Scientists discover why red wine causes ‘worst’ hangovers and headaches
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Now that the white wine spritzers and rosé sangrias of summer have gone into hibernation - it's fair to say we are now fully into red and mulled wine season as we soon approach Christmas.
Whether you're a fruity and floral Pinot noir kinda gal or full-bodied and rich Malbec lover - one thing we can all agree on is that a red wine hangover is one of the absolute worsts.
The study, which is published in the Scientific Reports journal, sees researchers from the University of California, Davis, crack the age-old mystery.
The brainiacs effectively discovered that there is a nutrient, or flavanol, found in red wine that actually stops the body from processing alcohol properly.
Yep - it's not just you.
The flavanol is known as quercetin which, when metabolised with alcohol, can have quite the impact on our bodies.
"The consumption of red wine induces headaches in some subjects who can drink other alcoholic beverages without suffering," reads the study.
"When it gets in your bloodstream, your body converts it to a different form called quercetin glucuronide," explains wine chemist and corresponding author, Andrew Waterhouse, from the UC Davis Department of Viticulture and Enology.
"In that form, it blocks the metabolism of alcohol."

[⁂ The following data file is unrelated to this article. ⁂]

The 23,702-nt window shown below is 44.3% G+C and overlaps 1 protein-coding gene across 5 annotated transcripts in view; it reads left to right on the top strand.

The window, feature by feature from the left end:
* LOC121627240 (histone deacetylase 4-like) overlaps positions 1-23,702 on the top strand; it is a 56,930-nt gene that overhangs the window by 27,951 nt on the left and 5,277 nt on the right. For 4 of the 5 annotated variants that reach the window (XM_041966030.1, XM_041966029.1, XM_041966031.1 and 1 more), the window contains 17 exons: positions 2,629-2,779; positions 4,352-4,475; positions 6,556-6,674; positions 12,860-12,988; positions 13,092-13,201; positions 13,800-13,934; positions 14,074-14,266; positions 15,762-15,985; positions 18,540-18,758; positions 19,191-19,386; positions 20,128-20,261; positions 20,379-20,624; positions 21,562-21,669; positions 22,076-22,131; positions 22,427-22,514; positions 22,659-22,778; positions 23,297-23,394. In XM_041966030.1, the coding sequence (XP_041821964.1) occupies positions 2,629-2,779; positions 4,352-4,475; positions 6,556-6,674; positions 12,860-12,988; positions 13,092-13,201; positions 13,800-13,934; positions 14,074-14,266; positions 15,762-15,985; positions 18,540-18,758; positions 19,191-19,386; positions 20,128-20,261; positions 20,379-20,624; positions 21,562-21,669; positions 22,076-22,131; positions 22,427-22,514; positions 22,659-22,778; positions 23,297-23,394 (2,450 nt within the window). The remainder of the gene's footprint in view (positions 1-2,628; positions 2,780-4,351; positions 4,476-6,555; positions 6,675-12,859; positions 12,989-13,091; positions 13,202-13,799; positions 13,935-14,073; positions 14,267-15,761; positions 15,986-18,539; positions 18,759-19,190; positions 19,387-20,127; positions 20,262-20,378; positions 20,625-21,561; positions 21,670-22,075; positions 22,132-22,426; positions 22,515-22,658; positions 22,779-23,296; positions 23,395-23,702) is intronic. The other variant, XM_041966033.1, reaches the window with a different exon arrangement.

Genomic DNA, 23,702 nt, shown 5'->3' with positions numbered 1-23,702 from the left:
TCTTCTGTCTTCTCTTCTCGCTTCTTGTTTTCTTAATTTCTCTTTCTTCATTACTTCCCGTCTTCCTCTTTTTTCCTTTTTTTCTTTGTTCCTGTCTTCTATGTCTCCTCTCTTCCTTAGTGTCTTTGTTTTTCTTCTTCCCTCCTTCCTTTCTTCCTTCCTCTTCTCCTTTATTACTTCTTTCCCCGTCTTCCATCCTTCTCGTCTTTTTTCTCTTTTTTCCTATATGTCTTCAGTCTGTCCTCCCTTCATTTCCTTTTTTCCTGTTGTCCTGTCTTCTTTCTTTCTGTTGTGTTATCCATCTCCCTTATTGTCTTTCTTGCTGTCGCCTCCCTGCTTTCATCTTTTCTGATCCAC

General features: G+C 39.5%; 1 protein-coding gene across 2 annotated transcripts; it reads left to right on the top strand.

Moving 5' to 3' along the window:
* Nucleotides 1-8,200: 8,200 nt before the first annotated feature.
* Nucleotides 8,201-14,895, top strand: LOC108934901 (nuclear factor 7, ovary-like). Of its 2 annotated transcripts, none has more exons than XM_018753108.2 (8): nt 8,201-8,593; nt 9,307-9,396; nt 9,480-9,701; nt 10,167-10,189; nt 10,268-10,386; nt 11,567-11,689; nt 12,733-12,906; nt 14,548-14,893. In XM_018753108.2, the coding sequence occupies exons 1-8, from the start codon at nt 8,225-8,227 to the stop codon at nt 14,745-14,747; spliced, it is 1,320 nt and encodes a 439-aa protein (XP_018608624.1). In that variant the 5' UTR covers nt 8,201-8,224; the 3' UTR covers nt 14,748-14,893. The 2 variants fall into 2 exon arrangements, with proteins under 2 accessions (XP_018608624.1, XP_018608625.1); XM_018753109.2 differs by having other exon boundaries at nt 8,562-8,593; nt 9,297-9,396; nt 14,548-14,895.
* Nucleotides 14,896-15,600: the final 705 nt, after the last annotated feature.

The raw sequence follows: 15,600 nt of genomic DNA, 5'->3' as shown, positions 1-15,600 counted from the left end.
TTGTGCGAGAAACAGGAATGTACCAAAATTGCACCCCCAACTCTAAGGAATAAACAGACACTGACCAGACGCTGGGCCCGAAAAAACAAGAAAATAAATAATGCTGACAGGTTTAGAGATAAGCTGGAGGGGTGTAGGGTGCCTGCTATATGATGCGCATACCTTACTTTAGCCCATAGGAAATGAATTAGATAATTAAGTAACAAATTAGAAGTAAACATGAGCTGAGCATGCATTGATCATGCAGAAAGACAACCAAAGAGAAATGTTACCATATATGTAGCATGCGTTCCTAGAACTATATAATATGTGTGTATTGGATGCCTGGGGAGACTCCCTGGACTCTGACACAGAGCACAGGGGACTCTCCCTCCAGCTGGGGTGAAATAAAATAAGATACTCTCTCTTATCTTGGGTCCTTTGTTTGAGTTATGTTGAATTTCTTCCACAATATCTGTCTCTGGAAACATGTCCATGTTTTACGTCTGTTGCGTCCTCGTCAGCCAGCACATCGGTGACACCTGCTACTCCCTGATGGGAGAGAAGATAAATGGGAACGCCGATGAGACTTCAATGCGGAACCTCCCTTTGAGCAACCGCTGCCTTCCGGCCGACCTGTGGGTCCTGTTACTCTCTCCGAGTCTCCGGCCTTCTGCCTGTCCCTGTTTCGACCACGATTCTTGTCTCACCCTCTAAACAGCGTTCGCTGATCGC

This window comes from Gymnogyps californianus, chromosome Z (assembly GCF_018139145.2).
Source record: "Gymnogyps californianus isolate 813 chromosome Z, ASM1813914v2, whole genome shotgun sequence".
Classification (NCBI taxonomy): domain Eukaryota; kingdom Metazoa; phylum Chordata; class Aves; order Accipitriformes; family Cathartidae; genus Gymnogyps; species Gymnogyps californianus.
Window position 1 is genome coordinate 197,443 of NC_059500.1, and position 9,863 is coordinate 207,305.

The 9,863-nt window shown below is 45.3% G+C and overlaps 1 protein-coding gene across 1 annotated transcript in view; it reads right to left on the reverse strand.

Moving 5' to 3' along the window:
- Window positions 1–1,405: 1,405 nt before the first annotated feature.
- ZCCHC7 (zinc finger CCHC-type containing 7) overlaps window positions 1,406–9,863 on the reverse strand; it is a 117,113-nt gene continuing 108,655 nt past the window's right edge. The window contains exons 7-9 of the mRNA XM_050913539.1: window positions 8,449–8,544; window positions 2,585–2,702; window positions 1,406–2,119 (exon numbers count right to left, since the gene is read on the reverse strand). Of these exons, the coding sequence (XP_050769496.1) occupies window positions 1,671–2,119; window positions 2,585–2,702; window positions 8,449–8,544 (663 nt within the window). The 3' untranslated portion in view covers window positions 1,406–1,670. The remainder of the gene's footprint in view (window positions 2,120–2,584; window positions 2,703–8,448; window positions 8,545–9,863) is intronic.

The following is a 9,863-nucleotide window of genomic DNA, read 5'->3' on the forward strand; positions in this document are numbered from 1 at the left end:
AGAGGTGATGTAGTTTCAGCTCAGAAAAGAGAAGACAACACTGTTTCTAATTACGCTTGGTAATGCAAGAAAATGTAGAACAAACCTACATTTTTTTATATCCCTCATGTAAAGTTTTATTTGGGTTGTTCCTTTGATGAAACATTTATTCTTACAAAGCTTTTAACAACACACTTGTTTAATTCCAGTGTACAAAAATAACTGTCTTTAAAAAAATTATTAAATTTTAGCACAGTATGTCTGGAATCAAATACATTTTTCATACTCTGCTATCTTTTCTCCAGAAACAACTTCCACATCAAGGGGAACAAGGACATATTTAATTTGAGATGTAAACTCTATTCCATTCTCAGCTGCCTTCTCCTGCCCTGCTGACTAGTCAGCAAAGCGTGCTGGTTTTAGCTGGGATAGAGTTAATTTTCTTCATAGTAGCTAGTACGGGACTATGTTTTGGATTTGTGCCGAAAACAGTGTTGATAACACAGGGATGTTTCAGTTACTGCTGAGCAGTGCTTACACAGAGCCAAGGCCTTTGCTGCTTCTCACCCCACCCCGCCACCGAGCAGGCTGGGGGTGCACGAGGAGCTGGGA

Lead author Dr Apramita Devi notes that this process results in the build up of a toxin called acetaldehyde, which is what leads to the dreaded headache.
Devi goes on: '"Acetaldehyde is a well-known toxin, irritant and inflammatory substance.
"Researchers know that high levels of acetaldehyde can cause facial flushing, headache and nausea."
And the kicker?
Different red wines have different levels of the flavanol quercetin which all depends on how the wine is produced.
So, as quercetin is produced by the grapes in response to sunlight, older wines seem to have much higher quercetin levels.
However, wines like Pinot Noir and Cabernet Sauvignon wines have, overall, the most flavanols, while Merlots and red Zinfandels have fewer of the sort.
The research is pretty monumental as it finally provides some explanation to the phenomenon I'm sure more than a few of us have had the misfortune of experiencing.
Co-author Morris Levin, professor of neurology and director of the Headache Center at the University of California, San Francisco, revealed: "We think we are finally on the right track toward explaining this millennia-old mystery.
"The next step is to test it scientifically on people who develop these headaches, so stay tuned."
Now we just need to work on a fool-proof red wine hangover cure and we're sorted!